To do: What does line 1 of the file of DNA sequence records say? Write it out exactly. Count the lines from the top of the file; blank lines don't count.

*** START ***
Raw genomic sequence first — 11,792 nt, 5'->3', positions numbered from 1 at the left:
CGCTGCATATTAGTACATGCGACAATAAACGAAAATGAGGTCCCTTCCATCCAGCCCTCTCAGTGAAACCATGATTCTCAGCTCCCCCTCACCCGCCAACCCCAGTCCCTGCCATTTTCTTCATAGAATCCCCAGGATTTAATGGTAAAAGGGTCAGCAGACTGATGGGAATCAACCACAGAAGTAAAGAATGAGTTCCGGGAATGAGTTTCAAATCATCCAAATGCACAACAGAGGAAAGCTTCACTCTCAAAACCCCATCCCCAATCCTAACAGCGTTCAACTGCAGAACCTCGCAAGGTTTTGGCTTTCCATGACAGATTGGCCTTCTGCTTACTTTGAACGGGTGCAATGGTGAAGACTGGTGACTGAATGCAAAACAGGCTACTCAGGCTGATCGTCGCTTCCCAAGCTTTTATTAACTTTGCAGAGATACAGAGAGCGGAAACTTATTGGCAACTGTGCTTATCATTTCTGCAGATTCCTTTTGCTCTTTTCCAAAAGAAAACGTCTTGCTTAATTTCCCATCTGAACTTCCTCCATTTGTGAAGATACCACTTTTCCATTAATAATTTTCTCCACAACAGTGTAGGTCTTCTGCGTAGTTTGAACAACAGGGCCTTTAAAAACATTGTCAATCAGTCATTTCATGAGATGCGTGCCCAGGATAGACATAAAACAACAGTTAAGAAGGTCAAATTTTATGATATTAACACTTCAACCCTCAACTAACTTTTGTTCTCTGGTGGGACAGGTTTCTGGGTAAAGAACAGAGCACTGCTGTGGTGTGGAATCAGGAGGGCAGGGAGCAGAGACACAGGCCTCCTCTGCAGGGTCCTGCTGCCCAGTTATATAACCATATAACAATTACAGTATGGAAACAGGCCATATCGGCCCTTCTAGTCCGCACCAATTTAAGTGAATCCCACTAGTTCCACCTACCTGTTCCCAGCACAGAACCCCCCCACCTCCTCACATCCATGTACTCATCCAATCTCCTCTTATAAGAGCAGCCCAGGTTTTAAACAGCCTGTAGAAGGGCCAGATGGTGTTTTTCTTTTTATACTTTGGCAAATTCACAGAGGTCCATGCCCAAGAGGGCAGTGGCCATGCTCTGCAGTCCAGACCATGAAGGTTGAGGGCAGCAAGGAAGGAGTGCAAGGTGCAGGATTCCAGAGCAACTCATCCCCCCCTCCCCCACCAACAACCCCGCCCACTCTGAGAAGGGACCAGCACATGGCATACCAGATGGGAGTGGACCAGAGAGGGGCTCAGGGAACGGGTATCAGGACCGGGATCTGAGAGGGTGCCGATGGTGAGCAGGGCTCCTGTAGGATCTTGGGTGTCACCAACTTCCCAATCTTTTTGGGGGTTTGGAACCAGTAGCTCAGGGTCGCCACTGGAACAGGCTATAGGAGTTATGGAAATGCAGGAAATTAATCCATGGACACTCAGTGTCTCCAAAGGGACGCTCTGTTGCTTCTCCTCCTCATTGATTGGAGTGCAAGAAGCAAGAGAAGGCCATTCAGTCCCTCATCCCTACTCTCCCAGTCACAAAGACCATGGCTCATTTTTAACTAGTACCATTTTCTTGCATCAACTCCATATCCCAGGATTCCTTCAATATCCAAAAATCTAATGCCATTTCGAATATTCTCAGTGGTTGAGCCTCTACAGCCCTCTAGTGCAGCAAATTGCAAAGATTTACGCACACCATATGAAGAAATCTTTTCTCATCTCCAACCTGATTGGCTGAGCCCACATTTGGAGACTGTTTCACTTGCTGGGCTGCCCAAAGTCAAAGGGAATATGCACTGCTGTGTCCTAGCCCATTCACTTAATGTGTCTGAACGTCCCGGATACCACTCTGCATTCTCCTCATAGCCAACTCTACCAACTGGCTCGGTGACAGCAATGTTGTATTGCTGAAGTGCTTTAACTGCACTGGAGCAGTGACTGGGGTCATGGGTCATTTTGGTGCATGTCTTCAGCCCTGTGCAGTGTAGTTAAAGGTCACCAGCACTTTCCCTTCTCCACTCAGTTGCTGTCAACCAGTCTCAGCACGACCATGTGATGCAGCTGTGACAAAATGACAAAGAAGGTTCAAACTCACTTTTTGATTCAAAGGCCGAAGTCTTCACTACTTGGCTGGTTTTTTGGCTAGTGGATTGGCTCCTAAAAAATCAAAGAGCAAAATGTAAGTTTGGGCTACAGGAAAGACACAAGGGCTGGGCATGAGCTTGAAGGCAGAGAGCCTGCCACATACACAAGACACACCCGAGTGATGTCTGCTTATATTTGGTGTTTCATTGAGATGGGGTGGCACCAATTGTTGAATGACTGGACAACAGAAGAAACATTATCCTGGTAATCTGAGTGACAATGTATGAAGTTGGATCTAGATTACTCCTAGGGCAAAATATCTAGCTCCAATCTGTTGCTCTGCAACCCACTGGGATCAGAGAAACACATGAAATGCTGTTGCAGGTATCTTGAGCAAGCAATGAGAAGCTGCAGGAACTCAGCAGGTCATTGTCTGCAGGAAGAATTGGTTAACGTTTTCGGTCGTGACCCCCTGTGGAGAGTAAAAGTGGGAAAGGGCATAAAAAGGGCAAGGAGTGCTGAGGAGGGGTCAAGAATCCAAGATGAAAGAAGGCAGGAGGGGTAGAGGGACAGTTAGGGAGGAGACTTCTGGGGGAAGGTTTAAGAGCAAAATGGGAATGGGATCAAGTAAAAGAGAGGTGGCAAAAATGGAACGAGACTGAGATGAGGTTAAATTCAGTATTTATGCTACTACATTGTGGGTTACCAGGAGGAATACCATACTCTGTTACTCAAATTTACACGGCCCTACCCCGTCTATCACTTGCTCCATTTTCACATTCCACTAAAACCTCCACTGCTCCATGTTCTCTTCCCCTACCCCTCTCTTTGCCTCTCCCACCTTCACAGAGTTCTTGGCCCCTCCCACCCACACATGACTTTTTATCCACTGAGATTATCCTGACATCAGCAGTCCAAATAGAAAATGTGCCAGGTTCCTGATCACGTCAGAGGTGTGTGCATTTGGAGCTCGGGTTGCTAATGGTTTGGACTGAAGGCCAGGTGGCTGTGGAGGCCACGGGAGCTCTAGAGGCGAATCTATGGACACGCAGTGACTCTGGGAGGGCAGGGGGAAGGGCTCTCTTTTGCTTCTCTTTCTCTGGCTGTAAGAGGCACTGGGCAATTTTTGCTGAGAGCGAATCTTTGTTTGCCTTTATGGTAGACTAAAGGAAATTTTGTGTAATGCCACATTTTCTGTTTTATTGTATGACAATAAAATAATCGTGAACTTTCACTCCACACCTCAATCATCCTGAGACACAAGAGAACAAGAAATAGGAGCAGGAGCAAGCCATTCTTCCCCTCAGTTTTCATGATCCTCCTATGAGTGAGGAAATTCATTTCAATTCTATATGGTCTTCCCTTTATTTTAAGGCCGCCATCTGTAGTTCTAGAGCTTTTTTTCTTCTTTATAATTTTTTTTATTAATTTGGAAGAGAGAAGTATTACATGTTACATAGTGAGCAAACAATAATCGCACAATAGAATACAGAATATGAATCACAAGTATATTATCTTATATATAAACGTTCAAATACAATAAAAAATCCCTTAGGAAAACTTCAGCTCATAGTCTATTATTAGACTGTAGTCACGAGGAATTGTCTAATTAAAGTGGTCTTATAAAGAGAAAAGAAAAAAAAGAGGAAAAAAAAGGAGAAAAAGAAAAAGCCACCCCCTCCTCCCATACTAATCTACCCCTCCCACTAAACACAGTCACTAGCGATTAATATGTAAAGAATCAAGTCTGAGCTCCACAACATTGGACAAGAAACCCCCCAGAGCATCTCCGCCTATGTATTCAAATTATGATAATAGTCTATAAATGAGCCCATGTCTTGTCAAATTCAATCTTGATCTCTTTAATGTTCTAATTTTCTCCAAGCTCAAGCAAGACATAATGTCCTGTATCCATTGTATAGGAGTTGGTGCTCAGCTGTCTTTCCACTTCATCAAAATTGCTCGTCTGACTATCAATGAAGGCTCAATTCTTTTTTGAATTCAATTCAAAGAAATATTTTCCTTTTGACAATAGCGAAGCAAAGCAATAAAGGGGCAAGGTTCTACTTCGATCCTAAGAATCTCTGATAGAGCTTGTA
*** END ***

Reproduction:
Raw genomic sequence first — 11,792 nt, 5'->3', positions numbered from 1 at the left: